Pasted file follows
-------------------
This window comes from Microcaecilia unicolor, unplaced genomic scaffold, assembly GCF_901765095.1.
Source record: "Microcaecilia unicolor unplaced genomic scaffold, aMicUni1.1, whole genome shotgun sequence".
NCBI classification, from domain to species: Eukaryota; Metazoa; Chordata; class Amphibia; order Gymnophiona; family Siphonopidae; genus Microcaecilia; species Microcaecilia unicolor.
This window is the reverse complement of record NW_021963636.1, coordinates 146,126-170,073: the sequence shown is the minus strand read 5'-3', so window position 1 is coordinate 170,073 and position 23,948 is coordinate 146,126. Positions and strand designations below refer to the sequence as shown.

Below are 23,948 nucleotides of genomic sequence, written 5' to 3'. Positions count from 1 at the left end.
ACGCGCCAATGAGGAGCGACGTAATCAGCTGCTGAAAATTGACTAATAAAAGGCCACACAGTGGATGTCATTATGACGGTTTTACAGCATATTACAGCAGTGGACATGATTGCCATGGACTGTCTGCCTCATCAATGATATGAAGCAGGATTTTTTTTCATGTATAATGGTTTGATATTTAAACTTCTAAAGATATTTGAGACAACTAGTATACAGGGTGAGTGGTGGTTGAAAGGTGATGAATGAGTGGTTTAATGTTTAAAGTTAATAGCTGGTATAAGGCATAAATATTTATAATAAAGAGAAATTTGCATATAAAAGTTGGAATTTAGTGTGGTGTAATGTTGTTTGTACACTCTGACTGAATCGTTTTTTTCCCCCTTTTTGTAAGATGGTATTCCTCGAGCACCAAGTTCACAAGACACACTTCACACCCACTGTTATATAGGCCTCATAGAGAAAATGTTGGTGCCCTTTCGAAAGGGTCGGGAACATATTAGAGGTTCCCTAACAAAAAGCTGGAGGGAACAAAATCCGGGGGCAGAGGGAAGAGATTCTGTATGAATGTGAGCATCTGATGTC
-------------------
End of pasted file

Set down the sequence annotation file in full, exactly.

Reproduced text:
This window comes from Microcaecilia unicolor, unplaced genomic scaffold, assembly GCF_901765095.1.
Source record: "Microcaecilia unicolor unplaced genomic scaffold, aMicUni1.1, whole genome shotgun sequence".
NCBI classification, from domain to species: Eukaryota; Metazoa; Chordata; class Amphibia; order Gymnophiona; family Siphonopidae; genus Microcaecilia; species Microcaecilia unicolor.
This window is the reverse complement of record NW_021963636.1, coordinates 146,126-170,073: the sequence shown is the minus strand read 5'-3', so window position 1 is coordinate 170,073 and position 23,948 is coordinate 146,126. Positions and strand designations below refer to the sequence as shown.

Below are 23,948 nucleotides of genomic sequence, written 5' to 3'. Positions count from 1 at the left end.
ACGCGCCAATGAGGAGCGACGTAATCAGCTGCTGAAAATTGACTAATAAAAGGCCACACAGTGGATGTCATTATGACGGTTTTACAGCATATTACAGCAGTGGACATGATTGCCATGGACTGTCTGCCTCATCAATGATATGAAGCAGGATTTTTTTTCATGTATAATGGTTTGATATTTAAACTTCTAAAGATATTTGAGACAACTAGTATACAGGGTGAGTGGTGGTTGAAAGGTGATGAATGAGTGGTTTAATGTTTAAAGTTAATAGCTGGTATAAGGCATAAATATTTATAATAAAGAGAAATTTGCATATAAAAGTTGGAATTTAGTGTGGTGTAATGTTGTTTGTACACTCTGACTGAATCGTTTTTTTCCCCCTTTTTGTAAGATGGTATTCCTCGAGCACCAAGTTCACAAGACACACTTCACACCCACTGTTATATAGGCCTCATAGAGAAAATGTTGGTGCCCTTTCGAAAGGGTCGGGAACATATTAGAGGTTCCCTAACAAAAAGCTGGAGGGAACAAAATCCGGGGGCAGAGGGAAGAGATTCTGTATGAATGTGAGCATCTGATGTC